• The Navigation Toolbar for the Macintosh contains an extra icon called Images. This feature allows the user to download Web pages in a text-only format.
  • The Macintosh version of Netscape Communicator does not have the Personal Toolbar feature.
  • Macintosh users cannot access Help using the F1 key. To access Netscape Help, select the Balloon Help option on the main menu bar (the question mark icon), then select Help Contents.

Some users might have only one button. In place of a right-click button, hold down the single mouse button for about four seconds.

Search engines

Web search engines automatically surf the Web, store words from the Web sites they can find and then build an index to those words. They then offer public access to this index through a Web page. You type one or more keywords into the Web page and the engine returns a list of every Web page that contains your words.

You'll never have a problem finding something, but you may get swamped with a long list of links to Web pages that don't offer what you need. The key to good Web searching is to find fewer pages, not more pages, and there are many search tricks that will help you zero in on the information you want.

Getting only what you need

No two search engines are exactly alike. Each engine indexes Web sites differently and processes your request differently. So, the best way to refine your searches is to read the instructions on every search engine you use. The search engine's home page will include a link that says something like Options, Advanced Search, or Search Tips. Use these tips to narrow your searches. Here is one popular search engine:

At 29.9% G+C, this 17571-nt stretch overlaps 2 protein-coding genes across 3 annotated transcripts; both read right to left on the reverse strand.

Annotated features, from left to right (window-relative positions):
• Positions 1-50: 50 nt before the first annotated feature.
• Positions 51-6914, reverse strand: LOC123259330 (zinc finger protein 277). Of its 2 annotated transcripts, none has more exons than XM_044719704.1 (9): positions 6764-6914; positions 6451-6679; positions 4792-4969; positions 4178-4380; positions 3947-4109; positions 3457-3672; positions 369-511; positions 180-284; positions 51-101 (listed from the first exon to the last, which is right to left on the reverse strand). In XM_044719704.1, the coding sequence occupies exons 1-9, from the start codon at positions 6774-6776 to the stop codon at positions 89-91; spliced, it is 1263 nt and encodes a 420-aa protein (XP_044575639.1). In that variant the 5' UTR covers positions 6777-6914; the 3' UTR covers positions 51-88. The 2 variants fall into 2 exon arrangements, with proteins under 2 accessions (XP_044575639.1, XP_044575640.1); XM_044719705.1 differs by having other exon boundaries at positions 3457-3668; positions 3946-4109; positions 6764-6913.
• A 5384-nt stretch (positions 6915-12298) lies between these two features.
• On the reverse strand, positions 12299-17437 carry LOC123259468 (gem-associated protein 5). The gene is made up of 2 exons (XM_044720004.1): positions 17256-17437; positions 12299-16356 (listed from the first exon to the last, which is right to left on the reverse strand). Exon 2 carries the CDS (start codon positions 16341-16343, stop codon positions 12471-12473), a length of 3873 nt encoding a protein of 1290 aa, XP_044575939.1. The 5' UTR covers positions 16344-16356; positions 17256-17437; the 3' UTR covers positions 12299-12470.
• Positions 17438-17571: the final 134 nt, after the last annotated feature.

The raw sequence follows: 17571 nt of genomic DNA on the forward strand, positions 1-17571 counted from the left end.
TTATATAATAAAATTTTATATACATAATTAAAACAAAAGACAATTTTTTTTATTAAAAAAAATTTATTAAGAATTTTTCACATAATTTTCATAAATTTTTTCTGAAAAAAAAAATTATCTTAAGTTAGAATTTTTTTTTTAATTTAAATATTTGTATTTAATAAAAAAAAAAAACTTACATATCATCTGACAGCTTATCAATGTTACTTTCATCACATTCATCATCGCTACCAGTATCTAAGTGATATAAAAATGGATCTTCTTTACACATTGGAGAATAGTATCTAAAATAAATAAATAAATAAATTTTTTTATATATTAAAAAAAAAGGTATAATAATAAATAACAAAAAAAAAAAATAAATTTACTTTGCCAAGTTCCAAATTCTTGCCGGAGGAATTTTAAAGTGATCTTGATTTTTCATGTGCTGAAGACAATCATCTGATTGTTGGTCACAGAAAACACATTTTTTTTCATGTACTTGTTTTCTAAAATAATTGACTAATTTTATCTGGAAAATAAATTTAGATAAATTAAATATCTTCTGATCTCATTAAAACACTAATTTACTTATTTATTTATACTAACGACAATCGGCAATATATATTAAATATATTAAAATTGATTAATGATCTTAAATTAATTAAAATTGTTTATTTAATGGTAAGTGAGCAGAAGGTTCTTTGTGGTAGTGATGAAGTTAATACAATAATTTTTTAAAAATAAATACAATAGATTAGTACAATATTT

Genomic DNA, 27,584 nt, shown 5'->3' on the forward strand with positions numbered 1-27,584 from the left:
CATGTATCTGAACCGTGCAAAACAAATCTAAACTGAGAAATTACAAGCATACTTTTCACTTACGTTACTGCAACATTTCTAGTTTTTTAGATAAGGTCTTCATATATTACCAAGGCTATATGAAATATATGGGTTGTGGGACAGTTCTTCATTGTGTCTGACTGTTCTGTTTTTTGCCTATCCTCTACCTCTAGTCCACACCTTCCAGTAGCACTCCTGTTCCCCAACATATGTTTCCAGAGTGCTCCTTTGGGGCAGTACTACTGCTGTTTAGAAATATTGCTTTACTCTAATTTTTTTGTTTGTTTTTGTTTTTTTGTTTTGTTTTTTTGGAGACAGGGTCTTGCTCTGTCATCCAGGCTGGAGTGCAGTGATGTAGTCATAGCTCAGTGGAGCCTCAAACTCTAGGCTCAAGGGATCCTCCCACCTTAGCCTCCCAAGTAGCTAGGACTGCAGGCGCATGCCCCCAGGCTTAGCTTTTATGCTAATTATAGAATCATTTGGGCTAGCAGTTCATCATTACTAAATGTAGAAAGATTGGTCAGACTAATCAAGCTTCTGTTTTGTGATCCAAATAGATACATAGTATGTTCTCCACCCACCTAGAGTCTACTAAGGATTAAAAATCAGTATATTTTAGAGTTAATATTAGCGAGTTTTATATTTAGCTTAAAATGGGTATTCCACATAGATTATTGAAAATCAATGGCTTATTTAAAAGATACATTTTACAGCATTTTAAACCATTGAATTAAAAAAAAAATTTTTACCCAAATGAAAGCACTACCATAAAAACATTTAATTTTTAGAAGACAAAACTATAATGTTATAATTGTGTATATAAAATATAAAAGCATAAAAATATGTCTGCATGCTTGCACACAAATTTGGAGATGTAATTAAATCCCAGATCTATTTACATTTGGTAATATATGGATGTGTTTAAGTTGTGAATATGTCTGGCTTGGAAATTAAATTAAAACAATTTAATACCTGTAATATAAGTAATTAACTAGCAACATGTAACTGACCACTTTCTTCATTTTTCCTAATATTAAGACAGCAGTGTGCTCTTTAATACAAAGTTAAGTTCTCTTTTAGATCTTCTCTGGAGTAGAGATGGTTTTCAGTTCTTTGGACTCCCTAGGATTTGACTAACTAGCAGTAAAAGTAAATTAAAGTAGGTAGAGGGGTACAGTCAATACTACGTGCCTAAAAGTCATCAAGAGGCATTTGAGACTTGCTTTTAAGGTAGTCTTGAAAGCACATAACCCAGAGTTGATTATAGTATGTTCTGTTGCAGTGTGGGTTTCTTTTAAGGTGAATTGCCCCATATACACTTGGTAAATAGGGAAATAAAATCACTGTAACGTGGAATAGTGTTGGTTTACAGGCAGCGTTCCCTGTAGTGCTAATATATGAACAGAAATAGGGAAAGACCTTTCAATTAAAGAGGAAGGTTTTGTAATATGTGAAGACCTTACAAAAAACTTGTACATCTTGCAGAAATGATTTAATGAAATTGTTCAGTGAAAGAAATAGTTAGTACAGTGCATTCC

Browsing through categories

Most search engines let you access their indexed information by browsing a list of categories. If you want information on a general topic, rather than information that contains specific keywords, try the category links. Each service has different categories, so experiment with all the services.

Special features

These search engines also have direct links to special features such as map services, people-finding directories, classified ads, business yellow pages and sports scores.

These services also let you create a tailored search page that automatically retrieves information for you. Thereafter, when you enter the service, you'll get a tailored version of their page.

Boolean Logic
A search engine uses Boolean logic on the keywords you enter. Boolean logic uses the special words: "and," "or" and "not." If you don't use any special words, it's the same as using "and." That means that typing "hot air balloons," requests all pages that contain "hot" and "air" and "balloons," but not necessarily just the phrase "hot air balloons." In general, you can enclose words inside quotation marks if you want to search for a phrase.

You might use "not" like this:"Colorado Rockies not baseball" to find pages that contain "Colorado" and "Rockies," but that are not about the baseball team.

You might use "or" like this: "Rockies or Andes" to find pages that mention either of the two mountain ranges, but not necessarily both of them.

These are only generalities and we recommend that you read each search engine's help and tips.

Online help

In cyberspace, things change quickly, and we want to always deliver to you the best possible Internet experience. That means that we will constantly change our system. If you encounter something new with which you need help, visit the online technical support at our Web site.

Additionally, Netscape has an extensive online help system for its Communicator suite of Internet tools. To access the help system now, from the Help menu, select Help Contents.